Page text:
Mr Blakeley was delighted with the final outcome of his case, albeit slightly exhausted that it took over two years to clear his name. You can read Mr Blakeley’s Trust Pilot review here.

Mr Whyte

The facts of Mr Whyte’s case are strikingly similar to those in the case of Mr Blakeley.  Mr Whyte was arrested on 3 September 2016 and charged with the offence of driving with excess alcohol after providing a breath reading of 60 microgrammes of alcohol in 100ml of breath. As was the situation in Mr Blakeley’s case, Mr Whyte did not accept this to be a reliable reading and chose to plead not guilty to the offence.

Both cases followed a very similar route from this point. In the case of Mr Whyte, we applied for similar disclosure to enable our expert to consider the possibility of a malfunction with the breathalyser. The disclosure of the requested material was ordered by a District Judge at Manchester and Salford Magistrates’ Court and, in the case of Mr Whyte, the requested material was disclosed by the Crown Prosecution Service.

Judicial Review Application

It was only after the material was served that the Crown decided to Judicially Review the order made by the District Judge. The application was heard at the same time as Mr Blakeley’s case. The High Court ordered that the disclosure order be “quashed” in the same way as they did in Mr Blakeley’s case. This was somewhat of a moot point for Mr Whyte because the disclosure had already been served by this point.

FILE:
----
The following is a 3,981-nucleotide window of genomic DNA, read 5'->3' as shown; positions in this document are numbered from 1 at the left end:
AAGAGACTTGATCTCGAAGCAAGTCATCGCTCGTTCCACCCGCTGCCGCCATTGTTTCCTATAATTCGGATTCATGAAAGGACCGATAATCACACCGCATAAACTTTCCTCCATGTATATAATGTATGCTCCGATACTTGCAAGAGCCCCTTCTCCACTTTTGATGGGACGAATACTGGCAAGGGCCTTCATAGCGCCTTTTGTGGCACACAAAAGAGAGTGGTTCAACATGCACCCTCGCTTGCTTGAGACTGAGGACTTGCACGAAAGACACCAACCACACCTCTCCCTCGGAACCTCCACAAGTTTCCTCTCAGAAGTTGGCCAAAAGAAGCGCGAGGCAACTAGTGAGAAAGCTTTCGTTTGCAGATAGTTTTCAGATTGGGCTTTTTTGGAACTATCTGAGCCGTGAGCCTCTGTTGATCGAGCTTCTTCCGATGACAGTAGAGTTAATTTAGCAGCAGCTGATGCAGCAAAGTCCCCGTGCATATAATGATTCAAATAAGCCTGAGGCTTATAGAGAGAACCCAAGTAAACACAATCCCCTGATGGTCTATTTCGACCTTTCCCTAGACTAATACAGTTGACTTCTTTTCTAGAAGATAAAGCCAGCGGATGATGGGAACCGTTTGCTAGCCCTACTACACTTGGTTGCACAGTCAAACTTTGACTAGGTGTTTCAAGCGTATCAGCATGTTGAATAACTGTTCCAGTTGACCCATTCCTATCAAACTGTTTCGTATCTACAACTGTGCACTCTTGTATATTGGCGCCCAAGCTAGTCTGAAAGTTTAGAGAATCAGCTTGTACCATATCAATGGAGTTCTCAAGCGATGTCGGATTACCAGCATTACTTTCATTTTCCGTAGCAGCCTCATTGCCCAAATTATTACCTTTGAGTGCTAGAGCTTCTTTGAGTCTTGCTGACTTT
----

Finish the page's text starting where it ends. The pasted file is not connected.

As with Mr Blakeley, the matter was remitted back to the Magistrates’ Court for trial. The trial was eventually heard on 13 September 2017, and, on this occasion neither the operator of the breathalyser, nor the officer that conducted the breath test procedure attended the trial to give evidence for the Crown.

The trial then proceeded in a similar fashion to Mr Blakeley’s in that the Crown attempted to proceed in their absence and applied to adduce the witnesses’ evidence under the hearsay provisions. We successfully opposed their application and, ultimately, Mr Whyte was acquitted of the offence.

Thankfully, Mr Whyte was not required to go through a second High Court appearance as the Crown chose not to case state his acquittal.

Final Thoughts

The Crown clearly targeted our two clients’ cases to seek to reduce their obligations to provide disclosure of evidence at a time when disclosure failings within the CPS are perhaps the main cause of the collapse of criminal cases. We can’t help but wonder whether the public purse would have been better spent on improving the inefficiencies within the criminal justice system than seeking to reduce the rights of the accused.